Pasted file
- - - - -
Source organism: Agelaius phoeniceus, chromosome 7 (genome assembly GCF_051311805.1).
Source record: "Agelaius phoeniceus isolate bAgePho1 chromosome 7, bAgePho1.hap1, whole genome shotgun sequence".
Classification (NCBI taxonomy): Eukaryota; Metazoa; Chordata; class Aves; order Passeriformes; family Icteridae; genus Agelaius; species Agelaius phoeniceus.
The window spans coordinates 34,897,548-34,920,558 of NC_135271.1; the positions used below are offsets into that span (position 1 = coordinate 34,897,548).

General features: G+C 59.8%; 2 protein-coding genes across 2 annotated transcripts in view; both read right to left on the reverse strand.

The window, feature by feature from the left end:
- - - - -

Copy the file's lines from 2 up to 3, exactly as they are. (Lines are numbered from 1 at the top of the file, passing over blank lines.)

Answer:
Source record: "Agelaius phoeniceus isolate bAgePho1 chromosome 7, bAgePho1.hap1, whole genome shotgun sequence".
Classification (NCBI taxonomy): Eukaryota; Metazoa; Chordata; class Aves; order Passeriformes; family Icteridae; genus Agelaius; species Agelaius phoeniceus.